Conrad, David, and Humphrey Fisher. “The Conquest That Never Was: Ghana and the Almoravids, 1076. I. The External Arabic Sources.” History in Africa 9 (1982): 21–59.

D'Andrea, A.C., Casey, J. Pearl Millet and Kintampo Subsistence. African Archaeological Review 19, 147–173 (2002).

Ehret, Christopher. The Civilizations of Africa a History to 1800. Charlottesville, VA: University of Virginia Press, 2016.

Gomez, Michael. African Dominion: A New History of Empire in Early and Medieval West Africa. Princeton, NJ: Princeton University Press, 2019.

Hopkins, J.F.P, and Nehemia Levtzion. Corpus of Early Arabic Sources for West African History. Cambridge , England: Cambridge University Press, 1981.

Kevin McDonald, Robert Vernet, Dorian Fuller and James Woodhouse, "New Light on the Tichitt Tradition" A Preliminary Report on Survey and Excavation at Dhar Nema," pp. 78–80.

Mauny, Raymond. “Campagne De Fouilles à Koumbi Saleh .” Bibliotheque Numerique sur la Mauritanie, 1951.

Mauny, R. A. “The Question of Ghana.” Africa: Journal of the International African Institute 24, no. 3 (1954): 200–213.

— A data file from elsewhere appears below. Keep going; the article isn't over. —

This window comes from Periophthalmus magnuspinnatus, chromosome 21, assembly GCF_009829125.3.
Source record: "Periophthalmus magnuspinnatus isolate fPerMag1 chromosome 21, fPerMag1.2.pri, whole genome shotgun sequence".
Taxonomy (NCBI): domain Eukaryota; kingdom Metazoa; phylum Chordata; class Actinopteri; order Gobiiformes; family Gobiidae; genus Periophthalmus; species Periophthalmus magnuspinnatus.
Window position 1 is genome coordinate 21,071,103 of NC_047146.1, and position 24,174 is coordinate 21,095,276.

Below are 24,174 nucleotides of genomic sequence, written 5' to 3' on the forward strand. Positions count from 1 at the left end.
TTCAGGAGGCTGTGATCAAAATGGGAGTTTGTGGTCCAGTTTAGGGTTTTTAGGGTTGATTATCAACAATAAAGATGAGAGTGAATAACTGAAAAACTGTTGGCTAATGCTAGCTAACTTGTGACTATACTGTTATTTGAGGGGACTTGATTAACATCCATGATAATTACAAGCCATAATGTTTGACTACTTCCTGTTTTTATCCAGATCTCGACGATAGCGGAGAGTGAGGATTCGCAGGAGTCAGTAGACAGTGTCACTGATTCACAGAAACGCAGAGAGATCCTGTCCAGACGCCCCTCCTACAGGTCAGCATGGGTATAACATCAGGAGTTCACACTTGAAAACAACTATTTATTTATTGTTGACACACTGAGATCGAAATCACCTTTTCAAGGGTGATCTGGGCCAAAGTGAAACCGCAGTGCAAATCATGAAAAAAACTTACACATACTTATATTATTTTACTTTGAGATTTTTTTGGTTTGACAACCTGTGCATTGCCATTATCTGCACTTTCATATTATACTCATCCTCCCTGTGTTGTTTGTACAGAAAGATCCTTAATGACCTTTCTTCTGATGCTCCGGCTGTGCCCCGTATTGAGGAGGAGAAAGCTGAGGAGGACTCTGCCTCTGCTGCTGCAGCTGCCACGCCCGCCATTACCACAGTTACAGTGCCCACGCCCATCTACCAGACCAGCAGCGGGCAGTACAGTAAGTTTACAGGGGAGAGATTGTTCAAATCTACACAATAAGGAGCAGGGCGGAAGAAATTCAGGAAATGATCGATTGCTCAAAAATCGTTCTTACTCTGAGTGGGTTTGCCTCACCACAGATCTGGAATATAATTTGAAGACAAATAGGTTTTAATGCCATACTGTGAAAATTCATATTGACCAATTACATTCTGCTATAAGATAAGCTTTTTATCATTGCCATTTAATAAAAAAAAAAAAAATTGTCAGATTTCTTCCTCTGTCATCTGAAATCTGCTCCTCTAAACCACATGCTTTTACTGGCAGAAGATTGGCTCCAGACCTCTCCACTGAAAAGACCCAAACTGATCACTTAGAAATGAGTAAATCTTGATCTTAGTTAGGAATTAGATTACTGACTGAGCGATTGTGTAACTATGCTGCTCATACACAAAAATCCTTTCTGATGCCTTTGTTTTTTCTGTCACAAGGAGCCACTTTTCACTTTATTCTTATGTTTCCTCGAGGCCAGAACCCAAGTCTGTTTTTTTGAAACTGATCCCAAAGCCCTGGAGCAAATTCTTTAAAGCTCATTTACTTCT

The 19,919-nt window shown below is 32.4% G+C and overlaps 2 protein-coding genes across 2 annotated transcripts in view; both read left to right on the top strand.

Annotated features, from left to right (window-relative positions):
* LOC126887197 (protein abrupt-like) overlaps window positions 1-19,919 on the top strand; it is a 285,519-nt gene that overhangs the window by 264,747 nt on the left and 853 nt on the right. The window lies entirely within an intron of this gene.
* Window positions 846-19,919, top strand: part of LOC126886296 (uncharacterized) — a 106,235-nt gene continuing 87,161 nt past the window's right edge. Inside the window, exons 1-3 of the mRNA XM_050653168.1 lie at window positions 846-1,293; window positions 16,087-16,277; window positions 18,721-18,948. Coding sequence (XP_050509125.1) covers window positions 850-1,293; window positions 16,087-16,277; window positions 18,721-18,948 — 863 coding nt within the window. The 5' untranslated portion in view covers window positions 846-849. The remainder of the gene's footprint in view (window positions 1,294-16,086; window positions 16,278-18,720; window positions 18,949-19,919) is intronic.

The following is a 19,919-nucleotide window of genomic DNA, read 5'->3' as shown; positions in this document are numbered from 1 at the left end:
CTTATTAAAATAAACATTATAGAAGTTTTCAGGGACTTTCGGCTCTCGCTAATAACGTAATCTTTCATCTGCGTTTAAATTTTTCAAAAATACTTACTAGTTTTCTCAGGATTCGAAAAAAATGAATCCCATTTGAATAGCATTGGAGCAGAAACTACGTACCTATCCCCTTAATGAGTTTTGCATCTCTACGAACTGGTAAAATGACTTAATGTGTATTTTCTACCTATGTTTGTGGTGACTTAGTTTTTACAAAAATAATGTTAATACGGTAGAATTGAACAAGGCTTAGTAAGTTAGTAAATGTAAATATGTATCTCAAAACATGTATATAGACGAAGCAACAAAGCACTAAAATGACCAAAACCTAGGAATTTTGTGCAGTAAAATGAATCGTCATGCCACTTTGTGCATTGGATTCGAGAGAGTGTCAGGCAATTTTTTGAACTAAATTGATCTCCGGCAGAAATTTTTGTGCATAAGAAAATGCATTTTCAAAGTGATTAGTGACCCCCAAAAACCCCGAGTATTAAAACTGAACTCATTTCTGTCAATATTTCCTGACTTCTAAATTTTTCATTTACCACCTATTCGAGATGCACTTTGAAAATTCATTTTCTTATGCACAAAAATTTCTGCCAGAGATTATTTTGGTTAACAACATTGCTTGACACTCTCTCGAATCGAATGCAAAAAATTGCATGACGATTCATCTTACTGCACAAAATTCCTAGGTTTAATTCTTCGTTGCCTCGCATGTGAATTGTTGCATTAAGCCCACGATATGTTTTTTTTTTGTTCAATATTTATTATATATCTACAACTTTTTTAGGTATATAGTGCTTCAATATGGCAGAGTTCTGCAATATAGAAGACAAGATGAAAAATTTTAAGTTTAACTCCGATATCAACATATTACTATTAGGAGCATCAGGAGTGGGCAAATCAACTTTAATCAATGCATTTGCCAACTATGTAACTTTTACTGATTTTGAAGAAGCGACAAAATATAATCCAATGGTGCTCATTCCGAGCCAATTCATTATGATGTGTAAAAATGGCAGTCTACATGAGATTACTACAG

McDougall, E. Ann. Review of Research in Saharan History, by James L. A. Webb Jr. The Journal of African History 39, no. 3 (1998): 467–80.

McIntosh, Susan Keech. “A Reconsideration of Wangara/Palolus, Island of Gold.” The Journal of African History 22, no. 2 (1981): 145–58. doi:10.1017/S002185370001937X.

Munson, Patrick J. “Archaeology and the Prehistoric Origins of the Ghana Empire.” The Journal of African History 21, no. 4 (1980): 457–66.

“State Building in Ancient West Africa: From the Tichitt Neolithic Civilization to the Empire of Ghana (2,200BC-1250AD.).” State building in ancient west Africa: from the Tichitt Neolithic civilization to the empire of Ghana (2,200BC-1250AD). African History Extra, March 27, 2022.

00:00 Introduction
01:01 The Basics of Wagadu
01:55 The Sahel
03:13 The Salt-Gold Trade
05:15 Government in Wagadu
06:52 The Capital
09:21 Archaeology
11:55 Religion
14:55 Islam in Wagadu
17:06 The Almoravids
21:14 Decline and Fall
22:53 Conclusion


Omubo Duabo
7 Views · 19 hours ago

Discussion on the Unspoken daily psychological assault

5 Views · 2 days ago